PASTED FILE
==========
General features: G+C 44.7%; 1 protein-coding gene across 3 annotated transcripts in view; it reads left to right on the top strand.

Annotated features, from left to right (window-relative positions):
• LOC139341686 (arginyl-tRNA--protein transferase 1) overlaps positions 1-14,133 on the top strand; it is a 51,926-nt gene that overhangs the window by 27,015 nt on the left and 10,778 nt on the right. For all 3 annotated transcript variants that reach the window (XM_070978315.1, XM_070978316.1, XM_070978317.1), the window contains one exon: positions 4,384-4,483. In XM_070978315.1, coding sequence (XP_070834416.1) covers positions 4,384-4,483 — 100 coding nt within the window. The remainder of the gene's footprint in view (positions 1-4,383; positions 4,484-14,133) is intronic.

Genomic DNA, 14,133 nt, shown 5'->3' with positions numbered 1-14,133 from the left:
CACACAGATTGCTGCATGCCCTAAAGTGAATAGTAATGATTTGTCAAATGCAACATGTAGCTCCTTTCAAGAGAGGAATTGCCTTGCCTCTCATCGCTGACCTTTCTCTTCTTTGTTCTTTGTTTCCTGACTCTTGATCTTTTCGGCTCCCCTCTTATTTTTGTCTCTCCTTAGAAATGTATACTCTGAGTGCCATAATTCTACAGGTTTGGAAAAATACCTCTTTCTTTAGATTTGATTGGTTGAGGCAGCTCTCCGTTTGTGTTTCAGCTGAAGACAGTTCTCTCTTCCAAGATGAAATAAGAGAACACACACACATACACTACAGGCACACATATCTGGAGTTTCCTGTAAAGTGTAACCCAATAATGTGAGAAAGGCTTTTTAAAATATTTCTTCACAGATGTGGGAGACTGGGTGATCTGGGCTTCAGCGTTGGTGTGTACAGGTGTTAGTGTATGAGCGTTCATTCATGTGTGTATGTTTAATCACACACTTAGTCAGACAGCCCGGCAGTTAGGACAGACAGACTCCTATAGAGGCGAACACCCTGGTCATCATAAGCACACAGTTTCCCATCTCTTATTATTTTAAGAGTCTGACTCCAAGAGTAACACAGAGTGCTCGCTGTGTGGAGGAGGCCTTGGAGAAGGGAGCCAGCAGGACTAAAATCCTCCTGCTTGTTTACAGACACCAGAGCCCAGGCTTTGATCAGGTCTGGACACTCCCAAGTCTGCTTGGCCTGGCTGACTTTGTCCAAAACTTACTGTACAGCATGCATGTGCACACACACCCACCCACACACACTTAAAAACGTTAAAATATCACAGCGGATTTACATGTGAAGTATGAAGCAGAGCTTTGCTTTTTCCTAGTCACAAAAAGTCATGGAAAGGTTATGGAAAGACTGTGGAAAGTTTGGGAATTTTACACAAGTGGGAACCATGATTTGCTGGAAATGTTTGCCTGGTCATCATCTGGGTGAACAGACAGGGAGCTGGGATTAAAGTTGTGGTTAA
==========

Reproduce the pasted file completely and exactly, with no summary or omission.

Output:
General features: G+C 44.7%; 1 protein-coding gene across 3 annotated transcripts in view; it reads left to right on the top strand.

Annotated features, from left to right (window-relative positions):
• LOC139341686 (arginyl-tRNA--protein transferase 1) overlaps positions 1-14,133 on the top strand; it is a 51,926-nt gene that overhangs the window by 27,015 nt on the left and 10,778 nt on the right. For all 3 annotated transcript variants that reach the window (XM_070978315.1, XM_070978316.1, XM_070978317.1), the window contains one exon: positions 4,384-4,483. In XM_070978315.1, coding sequence (XP_070834416.1) covers positions 4,384-4,483 — 100 coding nt within the window. The remainder of the gene's footprint in view (positions 1-4,383; positions 4,484-14,133) is intronic.

Genomic DNA, 14,133 nt, shown 5'->3' with positions numbered 1-14,133 from the left:
CACACAGATTGCTGCATGCCCTAAAGTGAATAGTAATGATTTGTCAAATGCAACATGTAGCTCCTTTCAAGAGAGGAATTGCCTTGCCTCTCATCGCTGACCTTTCTCTTCTTTGTTCTTTGTTTCCTGACTCTTGATCTTTTCGGCTCCCCTCTTATTTTTGTCTCTCCTTAGAAATGTATACTCTGAGTGCCATAATTCTACAGGTTTGGAAAAATACCTCTTTCTTTAGATTTGATTGGTTGAGGCAGCTCTCCGTTTGTGTTTCAGCTGAAGACAGTTCTCTCTTCCAAGATGAAATAAGAGAACACACACACATACACTACAGGCACACATATCTGGAGTTTCCTGTAAAGTGTAACCCAATAATGTGAGAAAGGCTTTTTAAAATATTTCTTCACAGATGTGGGAGACTGGGTGATCTGGGCTTCAGCGTTGGTGTGTACAGGTGTTAGTGTATGAGCGTTCATTCATGTGTGTATGTTTAATCACACACTTAGTCAGACAGCCCGGCAGTTAGGACAGACAGACTCCTATAGAGGCGAACACCCTGGTCATCATAAGCACACAGTTTCCCATCTCTTATTATTTTAAGAGTCTGACTCCAAGAGTAACACAGAGTGCTCGCTGTGTGGAGGAGGCCTTGGAGAAGGGAGCCAGCAGGACTAAAATCCTCCTGCTTGTTTACAGACACCAGAGCCCAGGCTTTGATCAGGTCTGGACACTCCCAAGTCTGCTTGGCCTGGCTGACTTTGTCCAAAACTTACTGTACAGCATGCATGTGCACACACACCCACCCACACACACTTAAAAACGTTAAAATATCACAGCGGATTTACATGTGAAGTATGAAGCAGAGCTTTGCTTTTTCCTAGTCACAAAAAGTCATGGAAAGGTTATGGAAAGACTGTGGAAAGTTTGGGAATTTTACACAAGTGGGAACCATGATTTGCTGGAAATGTTTGCCTGGTCATCATCTGGGTGAACAGACAGGGAGCTGGGATTAAAGTTGTGGTTAA